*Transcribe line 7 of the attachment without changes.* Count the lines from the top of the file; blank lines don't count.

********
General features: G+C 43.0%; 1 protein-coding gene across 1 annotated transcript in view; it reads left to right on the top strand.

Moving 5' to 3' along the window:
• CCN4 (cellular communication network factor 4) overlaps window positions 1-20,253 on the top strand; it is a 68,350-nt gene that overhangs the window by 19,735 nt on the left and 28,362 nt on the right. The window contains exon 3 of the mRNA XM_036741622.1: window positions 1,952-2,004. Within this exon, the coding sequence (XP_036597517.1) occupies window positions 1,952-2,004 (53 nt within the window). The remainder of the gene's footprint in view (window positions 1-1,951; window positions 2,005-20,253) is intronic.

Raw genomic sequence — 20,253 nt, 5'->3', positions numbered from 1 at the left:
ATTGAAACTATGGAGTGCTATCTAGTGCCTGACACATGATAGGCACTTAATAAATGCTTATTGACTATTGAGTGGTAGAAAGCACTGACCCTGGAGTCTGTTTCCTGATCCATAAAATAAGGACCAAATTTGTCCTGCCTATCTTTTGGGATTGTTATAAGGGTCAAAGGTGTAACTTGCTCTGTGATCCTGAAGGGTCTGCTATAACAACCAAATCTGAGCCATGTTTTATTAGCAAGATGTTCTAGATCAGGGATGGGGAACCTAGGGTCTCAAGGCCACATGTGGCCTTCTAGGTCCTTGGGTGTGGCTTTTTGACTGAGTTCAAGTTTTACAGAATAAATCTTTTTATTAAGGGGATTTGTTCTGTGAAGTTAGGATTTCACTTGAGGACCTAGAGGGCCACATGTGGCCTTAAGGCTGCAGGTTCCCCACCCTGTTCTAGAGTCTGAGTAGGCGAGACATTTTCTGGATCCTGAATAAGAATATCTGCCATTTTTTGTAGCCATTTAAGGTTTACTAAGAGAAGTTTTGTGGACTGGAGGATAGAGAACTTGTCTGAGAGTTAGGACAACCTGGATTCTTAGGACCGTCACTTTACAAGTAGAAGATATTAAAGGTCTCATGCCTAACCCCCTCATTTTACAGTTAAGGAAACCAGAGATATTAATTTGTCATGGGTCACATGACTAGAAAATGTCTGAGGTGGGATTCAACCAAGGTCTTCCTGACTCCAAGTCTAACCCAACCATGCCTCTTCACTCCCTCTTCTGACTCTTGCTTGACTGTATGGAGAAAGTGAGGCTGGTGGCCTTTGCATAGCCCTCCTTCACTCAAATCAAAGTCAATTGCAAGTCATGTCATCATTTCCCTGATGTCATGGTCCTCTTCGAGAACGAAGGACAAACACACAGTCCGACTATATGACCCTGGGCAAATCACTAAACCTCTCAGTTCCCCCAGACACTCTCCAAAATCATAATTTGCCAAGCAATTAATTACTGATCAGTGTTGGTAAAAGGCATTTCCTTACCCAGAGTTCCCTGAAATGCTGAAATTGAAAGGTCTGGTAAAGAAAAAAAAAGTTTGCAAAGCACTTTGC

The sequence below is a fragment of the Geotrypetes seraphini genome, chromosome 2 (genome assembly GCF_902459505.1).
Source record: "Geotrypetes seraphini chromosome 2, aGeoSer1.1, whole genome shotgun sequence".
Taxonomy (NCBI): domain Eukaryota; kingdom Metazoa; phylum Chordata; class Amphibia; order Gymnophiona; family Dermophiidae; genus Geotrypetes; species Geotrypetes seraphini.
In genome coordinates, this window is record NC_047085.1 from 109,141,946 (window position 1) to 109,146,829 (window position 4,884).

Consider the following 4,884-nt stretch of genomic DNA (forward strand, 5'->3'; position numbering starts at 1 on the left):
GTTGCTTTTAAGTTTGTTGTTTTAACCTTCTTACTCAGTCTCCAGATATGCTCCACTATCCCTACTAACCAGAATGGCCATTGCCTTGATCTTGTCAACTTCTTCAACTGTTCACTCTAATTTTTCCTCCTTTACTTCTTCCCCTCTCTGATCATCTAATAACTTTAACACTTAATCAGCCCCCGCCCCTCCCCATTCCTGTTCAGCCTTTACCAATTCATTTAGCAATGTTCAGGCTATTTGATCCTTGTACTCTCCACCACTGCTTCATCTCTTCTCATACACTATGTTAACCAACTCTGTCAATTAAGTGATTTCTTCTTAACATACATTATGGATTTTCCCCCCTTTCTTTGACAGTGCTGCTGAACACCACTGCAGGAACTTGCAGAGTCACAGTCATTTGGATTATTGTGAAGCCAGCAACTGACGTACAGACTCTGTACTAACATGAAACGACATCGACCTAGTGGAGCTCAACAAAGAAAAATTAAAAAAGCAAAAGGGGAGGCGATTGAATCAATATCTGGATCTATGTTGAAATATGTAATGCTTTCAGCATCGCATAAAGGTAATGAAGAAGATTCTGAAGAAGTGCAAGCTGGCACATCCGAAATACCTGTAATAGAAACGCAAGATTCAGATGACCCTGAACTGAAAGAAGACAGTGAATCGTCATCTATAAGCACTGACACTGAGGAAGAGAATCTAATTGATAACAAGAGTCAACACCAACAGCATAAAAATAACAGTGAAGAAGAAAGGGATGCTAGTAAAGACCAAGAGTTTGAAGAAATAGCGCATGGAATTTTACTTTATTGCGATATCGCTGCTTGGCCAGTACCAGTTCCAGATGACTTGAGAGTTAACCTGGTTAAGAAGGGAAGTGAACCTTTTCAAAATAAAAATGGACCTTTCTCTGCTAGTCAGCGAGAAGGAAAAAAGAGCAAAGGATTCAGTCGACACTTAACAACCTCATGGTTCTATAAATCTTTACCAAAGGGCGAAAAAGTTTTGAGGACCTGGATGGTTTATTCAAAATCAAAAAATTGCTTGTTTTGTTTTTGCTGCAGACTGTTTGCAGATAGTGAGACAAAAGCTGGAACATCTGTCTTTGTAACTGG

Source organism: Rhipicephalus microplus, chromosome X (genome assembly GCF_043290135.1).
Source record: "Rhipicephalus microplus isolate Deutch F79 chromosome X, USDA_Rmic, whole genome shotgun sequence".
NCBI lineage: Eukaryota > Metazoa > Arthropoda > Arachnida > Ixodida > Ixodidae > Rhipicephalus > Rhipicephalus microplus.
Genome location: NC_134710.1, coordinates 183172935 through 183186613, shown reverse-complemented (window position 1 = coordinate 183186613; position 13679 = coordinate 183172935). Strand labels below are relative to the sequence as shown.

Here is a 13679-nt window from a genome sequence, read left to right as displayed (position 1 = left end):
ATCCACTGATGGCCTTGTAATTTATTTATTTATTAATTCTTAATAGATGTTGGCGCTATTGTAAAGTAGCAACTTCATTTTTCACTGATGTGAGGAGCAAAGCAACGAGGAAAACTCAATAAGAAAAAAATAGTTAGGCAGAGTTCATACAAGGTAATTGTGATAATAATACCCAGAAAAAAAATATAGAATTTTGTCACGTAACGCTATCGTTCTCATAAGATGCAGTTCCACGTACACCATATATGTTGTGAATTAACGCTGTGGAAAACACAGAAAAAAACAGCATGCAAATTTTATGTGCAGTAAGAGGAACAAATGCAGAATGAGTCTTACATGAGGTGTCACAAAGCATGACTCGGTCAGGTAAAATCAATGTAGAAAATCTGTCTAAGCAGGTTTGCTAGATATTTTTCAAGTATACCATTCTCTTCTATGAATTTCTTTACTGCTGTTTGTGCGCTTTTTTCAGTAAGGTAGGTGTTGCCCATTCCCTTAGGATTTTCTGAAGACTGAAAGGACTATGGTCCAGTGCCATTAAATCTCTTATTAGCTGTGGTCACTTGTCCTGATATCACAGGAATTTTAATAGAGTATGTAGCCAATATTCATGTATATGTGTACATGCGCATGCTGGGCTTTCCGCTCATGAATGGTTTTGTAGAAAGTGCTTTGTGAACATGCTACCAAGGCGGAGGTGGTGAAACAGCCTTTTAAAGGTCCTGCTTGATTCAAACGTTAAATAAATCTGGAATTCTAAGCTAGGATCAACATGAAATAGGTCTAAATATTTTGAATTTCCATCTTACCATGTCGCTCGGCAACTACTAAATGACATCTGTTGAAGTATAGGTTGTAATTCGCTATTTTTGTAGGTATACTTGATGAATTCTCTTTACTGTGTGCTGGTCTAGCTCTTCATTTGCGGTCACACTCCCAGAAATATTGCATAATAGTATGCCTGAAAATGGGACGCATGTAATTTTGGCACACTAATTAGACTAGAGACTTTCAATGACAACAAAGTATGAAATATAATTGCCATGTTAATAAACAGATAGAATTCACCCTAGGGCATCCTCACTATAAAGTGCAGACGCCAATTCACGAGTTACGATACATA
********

Source record: "Geotrypetes seraphini chromosome 2, aGeoSer1.1, whole genome shotgun sequence".